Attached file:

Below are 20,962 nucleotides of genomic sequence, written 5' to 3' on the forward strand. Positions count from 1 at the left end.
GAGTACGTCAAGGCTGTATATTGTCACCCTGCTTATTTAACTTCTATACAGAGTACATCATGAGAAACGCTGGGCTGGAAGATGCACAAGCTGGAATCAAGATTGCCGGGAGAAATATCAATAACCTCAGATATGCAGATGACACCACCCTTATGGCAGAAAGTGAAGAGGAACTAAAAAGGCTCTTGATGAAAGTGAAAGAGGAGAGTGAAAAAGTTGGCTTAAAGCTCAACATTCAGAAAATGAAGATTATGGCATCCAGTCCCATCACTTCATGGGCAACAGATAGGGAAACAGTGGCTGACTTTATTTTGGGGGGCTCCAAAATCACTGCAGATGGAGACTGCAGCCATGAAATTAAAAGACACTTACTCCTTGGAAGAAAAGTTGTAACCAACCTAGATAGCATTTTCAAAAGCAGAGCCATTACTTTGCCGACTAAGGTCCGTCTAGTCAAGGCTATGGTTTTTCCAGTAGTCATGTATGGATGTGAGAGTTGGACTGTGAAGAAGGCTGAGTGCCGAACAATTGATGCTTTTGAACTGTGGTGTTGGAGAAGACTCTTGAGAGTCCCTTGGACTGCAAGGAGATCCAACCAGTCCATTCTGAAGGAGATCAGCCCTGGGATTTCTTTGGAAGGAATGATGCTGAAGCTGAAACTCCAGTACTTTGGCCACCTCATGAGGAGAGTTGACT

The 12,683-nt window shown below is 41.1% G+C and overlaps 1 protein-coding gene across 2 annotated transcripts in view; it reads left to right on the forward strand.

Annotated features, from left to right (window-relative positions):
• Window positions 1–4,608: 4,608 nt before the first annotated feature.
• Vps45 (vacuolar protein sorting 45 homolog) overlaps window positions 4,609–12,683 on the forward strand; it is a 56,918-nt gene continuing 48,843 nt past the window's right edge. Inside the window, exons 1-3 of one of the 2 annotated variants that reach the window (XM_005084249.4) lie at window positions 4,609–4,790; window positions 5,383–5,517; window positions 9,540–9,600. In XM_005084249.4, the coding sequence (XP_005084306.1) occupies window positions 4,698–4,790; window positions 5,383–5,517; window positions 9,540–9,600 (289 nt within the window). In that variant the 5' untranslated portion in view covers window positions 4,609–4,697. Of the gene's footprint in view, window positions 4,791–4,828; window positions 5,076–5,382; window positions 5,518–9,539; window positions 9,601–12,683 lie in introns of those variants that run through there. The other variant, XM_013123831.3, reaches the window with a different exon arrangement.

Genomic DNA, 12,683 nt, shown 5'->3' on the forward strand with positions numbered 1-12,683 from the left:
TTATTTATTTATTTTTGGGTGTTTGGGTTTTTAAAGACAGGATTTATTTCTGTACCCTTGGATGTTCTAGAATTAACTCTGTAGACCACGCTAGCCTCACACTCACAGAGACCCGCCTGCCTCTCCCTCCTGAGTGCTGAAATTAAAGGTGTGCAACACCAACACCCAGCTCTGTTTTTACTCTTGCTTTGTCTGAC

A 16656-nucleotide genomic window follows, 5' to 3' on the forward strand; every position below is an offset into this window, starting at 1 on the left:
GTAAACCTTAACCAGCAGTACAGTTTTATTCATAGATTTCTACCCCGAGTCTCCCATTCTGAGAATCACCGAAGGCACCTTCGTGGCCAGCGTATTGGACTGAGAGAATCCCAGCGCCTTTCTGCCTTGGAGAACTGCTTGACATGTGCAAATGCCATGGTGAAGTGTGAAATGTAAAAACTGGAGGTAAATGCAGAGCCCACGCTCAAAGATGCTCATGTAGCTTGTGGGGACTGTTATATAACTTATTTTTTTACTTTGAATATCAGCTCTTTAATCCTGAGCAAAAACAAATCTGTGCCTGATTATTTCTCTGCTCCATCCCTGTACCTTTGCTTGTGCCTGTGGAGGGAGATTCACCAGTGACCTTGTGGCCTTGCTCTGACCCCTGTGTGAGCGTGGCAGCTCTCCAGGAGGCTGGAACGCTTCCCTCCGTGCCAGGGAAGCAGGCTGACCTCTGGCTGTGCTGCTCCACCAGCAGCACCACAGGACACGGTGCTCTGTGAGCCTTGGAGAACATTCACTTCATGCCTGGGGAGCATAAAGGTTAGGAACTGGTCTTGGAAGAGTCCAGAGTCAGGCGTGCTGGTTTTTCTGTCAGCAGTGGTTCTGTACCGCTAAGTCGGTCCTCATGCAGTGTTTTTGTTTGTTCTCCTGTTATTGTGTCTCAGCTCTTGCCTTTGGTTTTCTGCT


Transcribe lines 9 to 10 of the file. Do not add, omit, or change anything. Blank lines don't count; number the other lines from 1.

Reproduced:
A 16656-nucleotide genomic window follows, 5' to 3' on the forward strand; every position below is an offset into this window, starting at 1 on the left:
GTAAACCTTAACCAGCAGTACAGTTTTATTCATAGATTTCTACCCCGAGTCTCCCATTCTGAGAATCACCGAAGGCACCTTCGTGGCCAGCGTATTGGACTGAGAGAATCCCAGCGCCTTTCTGCCTTGGAGAACTGCTTGACATGTGCAAATGCCATGGTGAAGTGTGAAATGTAAAAACTGGAGGTAAATGCAGAGCCCACGCTCAAAGATGCTCATGTAGCTTGTGGGGACTGTTATATAACTTATTTTTTTACTTTGAATATCAGCTCTTTAATCCTGAGCAAAAACAAATCTGTGCCTGATTATTTCTCTGCTCCATCCCTGTACCTTTGCTTGTGCCTGTGGAGGGAGATTCACCAGTGACCTTGTGGCCTTGCTCTGACCCCTGTGTGAGCGTGGCAGCTCTCCAGGAGGCTGGAACGCTTCCCTCCGTGCCAGGGAAGCAGGCTGACCTCTGGCTGTGCTGCTCCACCAGCAGCACCACAGGACACGGTGCTCTGTGAGCCTTGGAGAACATTCACTTCATGCCTGGGGAGCATAAAGGTTAGGAACTGGTCTTGGAAGAGTCCAGAGTCAGGCGTGCTGGTTTTTCTGTCAGCAGTGGTTCTGTACCGCTAAGTCGGTCCTCATGCAGTGTTTTTGTTTGTTCTCCTGTTATTGTGTCTCAGCTCTTGCCTTTGGTTTTCTGCT